Warning: This is a somewhat long-winding post with a number of loosely related thoughts and no single, cogent thesis. I have included a TL;DR after the introduction, listing the main points. All corrections and suggestions are greatly appreciated.

It's commonly known, particularly to LessWrong readers, that in the world of computer-related technology, key metrics have been doubling fairly quickly, with doubling times ranging from 1 to 3 years for most metrics. The most famous paradigmatic example is Moore's law, which predicts that the number of transistors on integrated circuits doubles approximately every two years. The law itself stood up quite well until about 2005, but one of its implications, based on Dennard scaling, broke down after that (see here for a detailed overview of the breakdown by Sebastian Nickel). Another similar proposed law is Kryder's law, which looks at the doubling of hard disk storage capacity. Chapters 2 and 3 of Ray Kurzweil's book The Singularity is Near goes into detail regarding the technological acceleration (for an assessment of Kurzweil's prediction track record, see here).

One of the key questions facing futurists, including those who want to investigate the Singularity, is the question of whether such exponential-ish growth will continue for long enough for the Singularity to be achieved. Some other reasonable possibilities:

  • Growth will continue for a fairly long time, but slow down to a linear pace and therefore we don't have to worry about the Singularity for a very long time.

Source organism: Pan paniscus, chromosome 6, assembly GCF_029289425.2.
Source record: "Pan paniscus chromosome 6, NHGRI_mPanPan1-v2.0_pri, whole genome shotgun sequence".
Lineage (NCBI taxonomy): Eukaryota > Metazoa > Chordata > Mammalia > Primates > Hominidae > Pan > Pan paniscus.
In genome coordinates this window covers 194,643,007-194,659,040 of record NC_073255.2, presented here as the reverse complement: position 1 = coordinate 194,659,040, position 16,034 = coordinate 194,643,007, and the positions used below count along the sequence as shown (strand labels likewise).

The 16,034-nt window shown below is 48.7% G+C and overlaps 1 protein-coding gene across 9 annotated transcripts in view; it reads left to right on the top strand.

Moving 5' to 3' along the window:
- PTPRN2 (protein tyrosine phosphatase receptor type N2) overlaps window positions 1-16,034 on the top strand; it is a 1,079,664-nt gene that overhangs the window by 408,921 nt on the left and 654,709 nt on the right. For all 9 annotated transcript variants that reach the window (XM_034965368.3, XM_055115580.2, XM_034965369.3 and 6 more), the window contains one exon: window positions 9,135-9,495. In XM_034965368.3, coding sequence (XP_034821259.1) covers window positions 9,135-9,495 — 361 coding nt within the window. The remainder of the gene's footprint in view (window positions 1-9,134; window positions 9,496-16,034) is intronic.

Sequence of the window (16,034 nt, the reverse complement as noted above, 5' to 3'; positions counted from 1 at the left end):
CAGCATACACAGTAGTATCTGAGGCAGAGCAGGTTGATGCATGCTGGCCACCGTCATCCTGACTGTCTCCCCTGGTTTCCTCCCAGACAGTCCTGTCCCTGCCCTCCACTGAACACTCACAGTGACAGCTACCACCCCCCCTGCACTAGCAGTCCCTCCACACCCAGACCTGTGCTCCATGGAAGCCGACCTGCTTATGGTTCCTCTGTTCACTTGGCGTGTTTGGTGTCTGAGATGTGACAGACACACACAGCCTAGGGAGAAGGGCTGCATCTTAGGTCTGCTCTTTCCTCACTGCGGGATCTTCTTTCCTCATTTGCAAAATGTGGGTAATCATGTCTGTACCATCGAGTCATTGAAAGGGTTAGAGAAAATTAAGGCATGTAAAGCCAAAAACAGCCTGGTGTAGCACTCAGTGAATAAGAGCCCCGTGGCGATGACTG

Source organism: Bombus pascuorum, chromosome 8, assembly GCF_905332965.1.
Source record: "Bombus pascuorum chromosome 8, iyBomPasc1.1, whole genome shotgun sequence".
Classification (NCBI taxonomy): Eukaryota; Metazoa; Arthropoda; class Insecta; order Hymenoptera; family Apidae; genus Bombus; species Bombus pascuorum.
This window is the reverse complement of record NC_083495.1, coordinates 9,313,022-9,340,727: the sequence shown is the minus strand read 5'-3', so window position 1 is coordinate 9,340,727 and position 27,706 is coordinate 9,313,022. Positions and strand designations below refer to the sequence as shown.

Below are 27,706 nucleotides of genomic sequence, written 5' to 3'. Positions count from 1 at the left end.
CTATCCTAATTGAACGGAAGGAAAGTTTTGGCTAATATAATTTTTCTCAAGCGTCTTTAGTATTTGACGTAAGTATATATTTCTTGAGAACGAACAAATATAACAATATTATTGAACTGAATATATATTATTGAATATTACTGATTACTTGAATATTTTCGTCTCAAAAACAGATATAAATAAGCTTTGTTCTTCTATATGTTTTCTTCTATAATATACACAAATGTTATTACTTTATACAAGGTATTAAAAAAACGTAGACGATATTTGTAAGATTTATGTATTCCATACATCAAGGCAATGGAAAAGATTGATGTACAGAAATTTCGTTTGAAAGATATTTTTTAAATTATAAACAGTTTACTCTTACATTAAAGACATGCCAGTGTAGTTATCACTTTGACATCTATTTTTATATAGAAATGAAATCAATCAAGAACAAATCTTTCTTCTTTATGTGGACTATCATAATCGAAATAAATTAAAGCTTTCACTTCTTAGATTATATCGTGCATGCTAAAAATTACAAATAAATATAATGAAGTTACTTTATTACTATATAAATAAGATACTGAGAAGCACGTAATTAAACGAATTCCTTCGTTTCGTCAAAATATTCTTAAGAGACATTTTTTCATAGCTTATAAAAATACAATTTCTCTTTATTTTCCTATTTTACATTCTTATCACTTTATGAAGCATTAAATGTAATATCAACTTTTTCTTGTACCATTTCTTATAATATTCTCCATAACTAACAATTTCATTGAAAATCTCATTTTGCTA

• Growth will continue but converge to an asymptotic value (well below the singularity threshold)beyond which improvements aren't possible. Therefore, growth will progressively slow down but still continue as we come closer and closer to the asymptotic value
  • Growth will come to a halt, because there is insufficient demand at the margin for improvement in the technology.

Ray Kurzweil strongly adheres to the exponential-ish growth model, at least for the duration necessary to reach computers that are thousands of times as powerful as humanity (that's what he calls the Singularity). He argues that although individual paradigms (such as Moore's law) eventually run out of steam, new paradigms tend to replace them. In the context of computational speed, efficiency, and compactness, he mentions nanotechnology, 3D computing, DNA computing, quantum computing, and a few other possibilities as candidates for what might take over once Moore's law is exhausted for good.